Having seen most of those recent works by James Rosati that have been executed full-scale, I can attest that the series of studies for large works shown at Marlborough gave a poor impression of what he is likely to have achieved. This exhibition included two full-scale pieces, but the low ceiling alone would have damped their effect. As the small studies barely suggest, Rosati’s new sculptures are able to translate the dimensions of pictorial landscape space into sculptural terms without being figurative themselves. Perhaps the closest pictorial equivalents might be found among Feininger’s works,

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  • Richard Long

    Dwan Gallery

    Richard Long’s two new untitled works provide useful material for an exercise in Minimal valuation. I do not mean that they are intended to do this; in fact, from one point of view, it would be a failure if they were.

    Each work occupies a room to itself at the Dwan Gallery. The larger, and also the one you encounter first, is a spiral of gray footprints from tracked clay mud that winds from a corner of the room into its center. It is impossible not to think of Smithson’s Spiral Jetty at the Great Salt Lake. While the spiral motif has a primeval history, Smithson’s is surely the great work using

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  • Carl Andre

    Solomon R. Guggenheim Museum | New York

    For some time I have disliked Carl Andre’s work. His poems seem fifty or sixty years out of date and his “operas,” as I have already said, like high school versions of Four Saints in Three Acts. I find internal faults, mostly in his earlier works, and while so much is made of his concern with the Brancusian “Problem of the Base,” he has not, to my mind, always solved it. (To make the top part of a thing exactly like the bottom part doesn’t solve it, it evades it, because then the top, while the same size, just looks a little less dense, gawkier and quite a bit less useful. Very rarely are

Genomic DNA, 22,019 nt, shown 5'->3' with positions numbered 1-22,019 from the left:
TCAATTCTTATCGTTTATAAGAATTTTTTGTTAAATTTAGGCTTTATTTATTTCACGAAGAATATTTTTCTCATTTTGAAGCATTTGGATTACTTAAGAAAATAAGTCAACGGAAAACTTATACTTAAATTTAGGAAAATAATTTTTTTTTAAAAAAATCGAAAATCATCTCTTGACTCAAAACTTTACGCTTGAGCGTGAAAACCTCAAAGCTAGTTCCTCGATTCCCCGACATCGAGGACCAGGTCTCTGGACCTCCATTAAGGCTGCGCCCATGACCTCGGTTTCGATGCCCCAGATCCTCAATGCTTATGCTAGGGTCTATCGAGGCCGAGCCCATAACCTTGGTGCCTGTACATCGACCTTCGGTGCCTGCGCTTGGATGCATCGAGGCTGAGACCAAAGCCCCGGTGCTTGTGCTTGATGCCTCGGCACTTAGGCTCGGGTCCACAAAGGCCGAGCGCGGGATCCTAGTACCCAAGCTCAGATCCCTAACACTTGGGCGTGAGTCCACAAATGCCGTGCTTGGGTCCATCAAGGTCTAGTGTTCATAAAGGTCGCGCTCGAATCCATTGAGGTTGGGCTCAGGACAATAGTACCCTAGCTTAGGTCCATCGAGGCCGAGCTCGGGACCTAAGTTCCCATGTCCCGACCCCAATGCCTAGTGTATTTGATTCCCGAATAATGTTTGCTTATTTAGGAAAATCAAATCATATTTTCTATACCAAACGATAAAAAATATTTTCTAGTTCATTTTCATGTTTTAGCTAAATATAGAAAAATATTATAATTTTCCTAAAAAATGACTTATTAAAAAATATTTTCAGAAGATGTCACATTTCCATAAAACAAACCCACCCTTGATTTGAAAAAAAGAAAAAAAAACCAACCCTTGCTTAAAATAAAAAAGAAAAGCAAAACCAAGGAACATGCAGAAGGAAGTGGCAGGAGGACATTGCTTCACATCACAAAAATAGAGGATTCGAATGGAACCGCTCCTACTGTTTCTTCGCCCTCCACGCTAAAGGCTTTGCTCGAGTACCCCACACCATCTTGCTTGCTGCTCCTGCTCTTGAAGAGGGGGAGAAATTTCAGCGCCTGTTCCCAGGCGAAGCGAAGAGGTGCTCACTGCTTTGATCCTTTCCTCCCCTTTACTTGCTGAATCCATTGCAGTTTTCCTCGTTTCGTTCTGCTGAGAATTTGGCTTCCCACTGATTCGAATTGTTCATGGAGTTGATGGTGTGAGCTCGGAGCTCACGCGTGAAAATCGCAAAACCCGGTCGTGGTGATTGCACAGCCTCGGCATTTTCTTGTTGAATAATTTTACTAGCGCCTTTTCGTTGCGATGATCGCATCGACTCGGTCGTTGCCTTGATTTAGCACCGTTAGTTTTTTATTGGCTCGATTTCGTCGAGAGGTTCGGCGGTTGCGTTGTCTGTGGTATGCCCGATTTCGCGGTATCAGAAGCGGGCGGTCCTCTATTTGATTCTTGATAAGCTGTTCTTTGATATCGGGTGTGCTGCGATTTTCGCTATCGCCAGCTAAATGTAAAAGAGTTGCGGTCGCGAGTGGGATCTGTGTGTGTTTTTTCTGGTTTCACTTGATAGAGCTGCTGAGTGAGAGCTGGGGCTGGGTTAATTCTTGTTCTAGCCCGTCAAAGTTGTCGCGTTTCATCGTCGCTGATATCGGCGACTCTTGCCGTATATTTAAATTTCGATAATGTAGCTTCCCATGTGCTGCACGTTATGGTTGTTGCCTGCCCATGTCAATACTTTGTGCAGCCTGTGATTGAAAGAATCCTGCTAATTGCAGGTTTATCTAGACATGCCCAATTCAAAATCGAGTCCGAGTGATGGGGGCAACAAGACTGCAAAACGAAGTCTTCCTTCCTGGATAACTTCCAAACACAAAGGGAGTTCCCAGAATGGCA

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  • Philip Guston

    Marlborough | Midtown

    After a long and admirable practice as an abstract painter, Philip Guston once more returns to figuration, reminding us that he, like so many of his Abstract Expressionist confrères, had begun as a figurative painter in the ’40s. But then as now, his figuration is a dubious achievement. Once a purveyor of melancholy and classicizing nostalgia, Guston is now into second, perhaps even third school Chicago Funk and Momenta. The reasons for this return, or re-emergence, must be connected with emotional and intellectual pressures of a private nature. Such reasons really ought to concern us considering

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  • Andre Lhote

    Selected Artists Gallery